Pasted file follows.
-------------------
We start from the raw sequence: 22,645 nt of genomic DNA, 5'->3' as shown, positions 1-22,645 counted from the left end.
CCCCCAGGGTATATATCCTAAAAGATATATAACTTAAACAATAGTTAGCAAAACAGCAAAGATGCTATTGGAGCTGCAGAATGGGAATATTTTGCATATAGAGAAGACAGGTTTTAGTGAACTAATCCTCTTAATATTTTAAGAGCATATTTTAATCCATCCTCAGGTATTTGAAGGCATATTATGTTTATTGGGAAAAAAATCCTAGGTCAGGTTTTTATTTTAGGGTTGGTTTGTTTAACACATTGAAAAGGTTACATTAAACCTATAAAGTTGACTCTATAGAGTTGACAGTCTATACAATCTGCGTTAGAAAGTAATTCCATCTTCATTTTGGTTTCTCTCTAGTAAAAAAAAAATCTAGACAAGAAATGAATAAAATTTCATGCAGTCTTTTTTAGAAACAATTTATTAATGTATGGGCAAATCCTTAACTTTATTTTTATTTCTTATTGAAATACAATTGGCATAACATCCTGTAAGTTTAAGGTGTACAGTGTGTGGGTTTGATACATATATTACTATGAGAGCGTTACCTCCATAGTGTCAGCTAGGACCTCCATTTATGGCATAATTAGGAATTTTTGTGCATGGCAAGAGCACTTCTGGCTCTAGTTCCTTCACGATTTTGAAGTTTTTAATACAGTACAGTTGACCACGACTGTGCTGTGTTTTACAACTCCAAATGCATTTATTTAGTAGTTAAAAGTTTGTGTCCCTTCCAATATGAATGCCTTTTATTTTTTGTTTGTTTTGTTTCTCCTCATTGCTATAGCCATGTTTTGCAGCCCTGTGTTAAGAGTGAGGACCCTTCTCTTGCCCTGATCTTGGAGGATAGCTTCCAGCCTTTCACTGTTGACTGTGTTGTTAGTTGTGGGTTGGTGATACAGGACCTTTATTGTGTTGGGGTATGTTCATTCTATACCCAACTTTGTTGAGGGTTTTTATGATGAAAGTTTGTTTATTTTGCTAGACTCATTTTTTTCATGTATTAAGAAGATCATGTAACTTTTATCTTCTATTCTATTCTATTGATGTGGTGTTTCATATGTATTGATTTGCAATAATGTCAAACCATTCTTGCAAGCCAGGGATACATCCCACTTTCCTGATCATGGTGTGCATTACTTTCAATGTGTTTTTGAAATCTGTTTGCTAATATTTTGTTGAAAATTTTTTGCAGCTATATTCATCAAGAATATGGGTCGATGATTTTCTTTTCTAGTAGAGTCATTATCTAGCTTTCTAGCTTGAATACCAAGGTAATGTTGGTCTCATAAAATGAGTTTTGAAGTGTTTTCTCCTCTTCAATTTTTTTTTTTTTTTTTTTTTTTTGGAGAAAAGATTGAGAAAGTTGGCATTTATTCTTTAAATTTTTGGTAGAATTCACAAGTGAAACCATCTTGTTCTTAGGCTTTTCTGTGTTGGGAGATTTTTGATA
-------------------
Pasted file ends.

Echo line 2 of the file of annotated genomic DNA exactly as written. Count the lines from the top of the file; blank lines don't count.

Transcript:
CCCCCAGGGTATATATCCTAAAAGATATATAACTTAAACAATAGTTAGCAAAACAGCAAAGATGCTATTGGAGCTGCAGAATGGGAATATTTTGCATATAGAGAAGACAGGTTTTAGTGAACTAATCCTCTTAATATTTTAAGAGCATATTTTAATCCATCCTCAGGTATTTGAAGGCATATTATGTTTATTGGGAAAAAAATCCTAGGTCAGGTTTTTATTTTAGGGTTGGTTTGTTTAACACATTGAAAAGGTTACATTAAACCTATAAAGTTGACTCTATAGAGTTGACAGTCTATACAATCTGCGTTAGAAAGTAATTCCATCTTCATTTTGGTTTCTCTCTAGTAAAAAAAAAATCTAGACAAGAAATGAATAAAATTTCATGCAGTCTTTTTTAGAAACAATTTATTAATGTATGGGCAAATCCTTAACTTTATTTTTATTTCTTATTGAAATACAATTGGCATAACATCCTGTAAGTTTAAGGTGTACAGTGTGTGGGTTTGATACATATATTACTATGAGAGCGTTACCTCCATAGTGTCAGCTAGGACCTCCATTTATGGCATAATTAGGAATTTTTGTGCATGGCAAGAGCACTTCTGGCTCTAGTTCCTTCACGATTTTGAAGTTTTTAATACAGTACAGTTGACCACGACTGTGCTGTGTTTTACAACTCCAAATGCATTTATTTAGTAGTTAAAAGTTTGTGTCCCTTCCAATATGAATGCCTTTTATTTTTTGTTTGTTTTGTTTCTCCTCATTGCTATAGCCATGTTTTGCAGCCCTGTGTTAAGAGTGAGGACCCTTCTCTTGCCCTGATCTTGGAGGATAGCTTCCAGCCTTTCACTGTTGACTGTGTTGTTAGTTGTGGGTTGGTGATACAGGACCTTTATTGTGTTGGGGTATGTTCATTCTATACCCAACTTTGTTGAGGGTTTTTATGATGAAAGTTTGTTTATTTTGCTAGACTCATTTTTTTCATGTATTAAGAAGATCATGTAACTTTTATCTTCTATTCTATTCTATTGATGTGGTGTTTCATATGTATTGATTTGCAATAATGTCAAACCATTCTTGCAAGCCAGGGATACATCCCACTTTCCTGATCATGGTGTGCATTACTTTCAATGTGTTTTTGAAATCTGTTTGCTAATATTTTGTTGAAAATTTTTTGCAGCTATATTCATCAAGAATATGGGTCGATGATTTTCTTTTCTAGTAGAGTCATTATCTAGCTTTCTAGCTTGAATACCAAGGTAATGTTGGTCTCATAAAATGAGTTTTGAAGTGTTTTCTCCTCTTCAATTTTTTTTTTTTTTTTTTTTTTTTGGAGAAAAGATTGAGAAAGTTGGCATTTATTCTTTAAATTTTTGGTAGAATTCACAAGTGAAACCATCTTGTTCTTAGGCTTTTCTGTGTTGGGAGATTTTTGATA